EVO was dominated by rollback netcode announcements, and I couldn’t be happier

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Evo 2022 just wrapped up this morning, and as a UK resident who stayed up to watch the whole thing until roughly 30 minutes before work started, it was exhausting. I’m not talking about the run time, I’m talking about the back-to-back banger announcements coming from multiple fighting game developers over the weekend. A large quantity of which, you’ll be happy to know, revolves around the implementation of rollback netcode.

For those not in the know, rollback netcode has kind of been the hot topic over the past few years (although arguably it’s been heating up for over a decade now), reaching its burning point during the worldwide COVID-19 lockdowns. While before a large chunk of games struggled to match you up with opponents online without lag, dropped frames, or teleporting, we’ve now seen a vast selection of games past present and future featuring this improved netcode moving forward.

Have you watched the new Street Fighter 6 trailer yet? If not, you can right here!

While new characters may seem far more exciting for the average player, and this weekend didn’t hold back with announcements for rad new roster additions, it’s way more important in my book to see pre-existing games with entrenched communities get the support they need via online overhauls.

Already, we’re seeing games with rollback patches announced receiving waves of newfound hype. Previous Evo champion Sonicfox has already announced their intent to return to the game, as well as pointing to the announcement as having “birthed a new age of dbfz and playerbase”.

During the announcement, the largely non-japanese-speaking crowd erupted into cheers at the mention of rollback, with the rest eagerly waiting for the translator to confirm the announcement. Once certain, the live attendees erupt in cheers, as you can see for yourself below.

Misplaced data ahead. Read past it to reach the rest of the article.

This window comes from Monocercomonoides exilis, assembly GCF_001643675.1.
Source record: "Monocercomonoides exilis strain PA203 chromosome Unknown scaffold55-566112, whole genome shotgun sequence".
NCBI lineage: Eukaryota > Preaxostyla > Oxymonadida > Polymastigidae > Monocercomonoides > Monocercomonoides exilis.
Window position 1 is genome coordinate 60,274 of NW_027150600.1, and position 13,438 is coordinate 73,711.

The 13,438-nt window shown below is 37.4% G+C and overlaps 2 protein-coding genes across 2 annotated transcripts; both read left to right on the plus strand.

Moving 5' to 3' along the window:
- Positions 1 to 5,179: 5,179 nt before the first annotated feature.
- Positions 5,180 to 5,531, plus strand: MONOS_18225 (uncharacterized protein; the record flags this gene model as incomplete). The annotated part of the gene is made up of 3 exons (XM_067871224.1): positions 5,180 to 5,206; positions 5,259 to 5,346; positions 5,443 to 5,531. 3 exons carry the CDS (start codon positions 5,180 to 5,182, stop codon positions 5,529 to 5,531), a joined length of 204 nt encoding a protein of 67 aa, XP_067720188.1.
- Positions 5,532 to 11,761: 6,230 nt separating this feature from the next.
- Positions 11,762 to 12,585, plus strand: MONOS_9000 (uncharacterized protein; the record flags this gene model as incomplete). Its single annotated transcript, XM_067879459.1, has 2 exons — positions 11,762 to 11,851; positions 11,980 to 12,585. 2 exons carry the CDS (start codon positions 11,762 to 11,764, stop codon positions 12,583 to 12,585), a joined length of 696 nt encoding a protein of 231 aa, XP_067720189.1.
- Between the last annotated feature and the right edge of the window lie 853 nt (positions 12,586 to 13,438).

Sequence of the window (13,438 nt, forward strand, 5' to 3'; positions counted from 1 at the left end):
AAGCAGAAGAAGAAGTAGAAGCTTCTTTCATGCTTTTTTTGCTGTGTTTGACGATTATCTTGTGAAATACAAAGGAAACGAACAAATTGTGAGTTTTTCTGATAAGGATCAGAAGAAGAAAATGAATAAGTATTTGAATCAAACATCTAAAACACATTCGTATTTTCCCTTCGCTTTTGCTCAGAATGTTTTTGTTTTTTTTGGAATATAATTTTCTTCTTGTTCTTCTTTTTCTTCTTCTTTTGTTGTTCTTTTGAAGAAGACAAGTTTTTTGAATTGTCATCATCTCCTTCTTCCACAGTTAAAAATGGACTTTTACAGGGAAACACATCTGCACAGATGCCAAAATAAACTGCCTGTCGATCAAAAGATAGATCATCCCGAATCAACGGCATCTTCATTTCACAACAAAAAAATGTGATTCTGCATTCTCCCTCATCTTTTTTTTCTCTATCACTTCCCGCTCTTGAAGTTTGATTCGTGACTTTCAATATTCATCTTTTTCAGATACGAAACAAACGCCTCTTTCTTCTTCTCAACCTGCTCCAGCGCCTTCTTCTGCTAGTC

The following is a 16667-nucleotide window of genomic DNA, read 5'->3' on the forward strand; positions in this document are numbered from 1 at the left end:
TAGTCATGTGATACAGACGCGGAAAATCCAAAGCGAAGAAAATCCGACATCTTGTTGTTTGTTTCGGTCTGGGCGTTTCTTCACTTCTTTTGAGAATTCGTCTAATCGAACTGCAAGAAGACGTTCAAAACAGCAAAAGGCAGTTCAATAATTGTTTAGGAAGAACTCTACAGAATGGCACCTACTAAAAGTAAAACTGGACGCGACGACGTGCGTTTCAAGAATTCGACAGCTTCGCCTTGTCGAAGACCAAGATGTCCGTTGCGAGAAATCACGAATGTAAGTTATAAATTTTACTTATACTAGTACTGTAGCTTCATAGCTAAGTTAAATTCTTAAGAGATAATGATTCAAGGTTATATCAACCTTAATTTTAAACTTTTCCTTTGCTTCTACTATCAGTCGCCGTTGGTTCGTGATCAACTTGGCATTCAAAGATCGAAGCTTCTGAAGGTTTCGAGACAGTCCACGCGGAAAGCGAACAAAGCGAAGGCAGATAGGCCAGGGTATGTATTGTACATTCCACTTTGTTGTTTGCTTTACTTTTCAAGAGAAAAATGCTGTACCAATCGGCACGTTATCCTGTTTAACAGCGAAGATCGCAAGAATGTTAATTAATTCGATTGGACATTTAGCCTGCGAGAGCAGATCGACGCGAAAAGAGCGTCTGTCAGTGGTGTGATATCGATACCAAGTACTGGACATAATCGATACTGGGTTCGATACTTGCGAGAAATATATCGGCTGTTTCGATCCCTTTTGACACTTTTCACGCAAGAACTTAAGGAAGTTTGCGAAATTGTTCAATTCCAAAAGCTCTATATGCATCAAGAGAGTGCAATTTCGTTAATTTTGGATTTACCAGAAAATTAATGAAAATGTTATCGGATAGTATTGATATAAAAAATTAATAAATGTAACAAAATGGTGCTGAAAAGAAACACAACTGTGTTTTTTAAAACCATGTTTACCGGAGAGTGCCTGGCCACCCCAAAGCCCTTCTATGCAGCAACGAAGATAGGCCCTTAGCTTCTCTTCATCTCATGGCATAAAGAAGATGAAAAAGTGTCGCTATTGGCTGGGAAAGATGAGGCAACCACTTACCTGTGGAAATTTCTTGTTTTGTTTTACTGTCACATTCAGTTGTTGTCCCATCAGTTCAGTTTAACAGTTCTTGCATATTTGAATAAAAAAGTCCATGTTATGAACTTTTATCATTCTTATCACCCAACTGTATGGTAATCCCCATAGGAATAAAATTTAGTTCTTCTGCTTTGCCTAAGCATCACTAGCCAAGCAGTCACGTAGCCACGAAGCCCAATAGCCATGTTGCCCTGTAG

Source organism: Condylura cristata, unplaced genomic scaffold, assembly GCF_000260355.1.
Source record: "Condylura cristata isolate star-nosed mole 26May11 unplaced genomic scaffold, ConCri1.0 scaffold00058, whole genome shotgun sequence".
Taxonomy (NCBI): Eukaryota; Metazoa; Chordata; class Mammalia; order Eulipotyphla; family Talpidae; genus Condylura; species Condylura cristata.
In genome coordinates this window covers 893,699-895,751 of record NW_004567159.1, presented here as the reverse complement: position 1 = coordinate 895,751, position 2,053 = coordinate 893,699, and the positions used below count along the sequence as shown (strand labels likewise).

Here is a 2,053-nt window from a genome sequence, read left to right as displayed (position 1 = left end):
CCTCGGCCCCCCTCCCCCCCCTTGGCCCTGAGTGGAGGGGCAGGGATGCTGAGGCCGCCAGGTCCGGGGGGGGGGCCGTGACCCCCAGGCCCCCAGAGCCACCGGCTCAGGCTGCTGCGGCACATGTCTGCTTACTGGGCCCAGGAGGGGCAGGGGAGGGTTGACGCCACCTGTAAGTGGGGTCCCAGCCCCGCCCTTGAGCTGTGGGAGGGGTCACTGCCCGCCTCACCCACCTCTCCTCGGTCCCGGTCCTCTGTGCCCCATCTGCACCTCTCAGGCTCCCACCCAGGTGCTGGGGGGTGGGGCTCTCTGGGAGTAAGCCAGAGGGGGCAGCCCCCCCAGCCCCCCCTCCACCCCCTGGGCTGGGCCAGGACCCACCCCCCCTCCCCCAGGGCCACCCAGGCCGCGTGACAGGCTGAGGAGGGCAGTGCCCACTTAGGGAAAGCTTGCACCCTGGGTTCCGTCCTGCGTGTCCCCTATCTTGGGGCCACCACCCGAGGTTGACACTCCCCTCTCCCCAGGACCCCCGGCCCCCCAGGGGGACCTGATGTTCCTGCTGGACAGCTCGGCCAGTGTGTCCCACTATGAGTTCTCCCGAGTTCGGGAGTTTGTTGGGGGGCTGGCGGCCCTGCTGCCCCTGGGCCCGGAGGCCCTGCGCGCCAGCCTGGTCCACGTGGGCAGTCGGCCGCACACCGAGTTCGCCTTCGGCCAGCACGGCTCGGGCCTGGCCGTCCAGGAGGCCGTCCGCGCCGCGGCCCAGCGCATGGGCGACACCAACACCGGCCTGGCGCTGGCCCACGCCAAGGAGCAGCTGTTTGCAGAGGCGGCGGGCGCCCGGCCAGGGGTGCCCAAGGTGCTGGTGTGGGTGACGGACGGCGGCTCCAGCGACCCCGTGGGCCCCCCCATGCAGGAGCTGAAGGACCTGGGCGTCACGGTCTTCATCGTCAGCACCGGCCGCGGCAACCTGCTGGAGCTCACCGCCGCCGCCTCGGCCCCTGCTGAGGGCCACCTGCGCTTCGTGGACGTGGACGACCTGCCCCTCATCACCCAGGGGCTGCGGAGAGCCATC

While that’s all well and good for Dragon Ball Fighterz, a game with a bustling community still rich with competition even before this announcement, the addition of rollback does wonders for games that had the wind ripped from its sails during COVID. Samurai Showdown is the prime example here. A game tragically doomed to lacklustre player numbers as a side effect of no more in-person play, it may very well see a second lease on life next year as the developers decided to embrace rollback (and likely a hefty price to rework the netcode from the ground up), rather than death.

If there’s one negative consequence of all these rollback announcements, it’s the lessened impact of announcements from other titles not featuring them. Granblue Fantasy Vs – itself a pretty great fighter with some excellent steps towards accessibility – is getting its own online community tournament league… with no netcode improvements. Already dropping in popularity due to the struggles on playing online, the announcement tweet has over 1,600 replies filled almost entirely with disappointed faces. You’ve got to click the link below and see it for yourself to believe it, it feels endless.

But it’s hard to feel overly sympathetic here, aside towards those running the community league that have nothing to do with rollback coming to the game (sorry Mike Ross). As more and more games take the step towards proper online functionality, reasons to invest much time or money into games left behind shrink dramatically.

So yeah, I’m damn happy we got so much rollback news this Evo. The days of spending weeks convincing your mates across town to buy Street Fighter 4 just for the online to be ballsack are drifting further and further behind us.


If you’re not like me and just care about the character reveals, check out our articles on Bridget’s reveal trailer for Guilty Gear Strive, as well as Juri and Kimberly’s announcement for Street Fighter 6!

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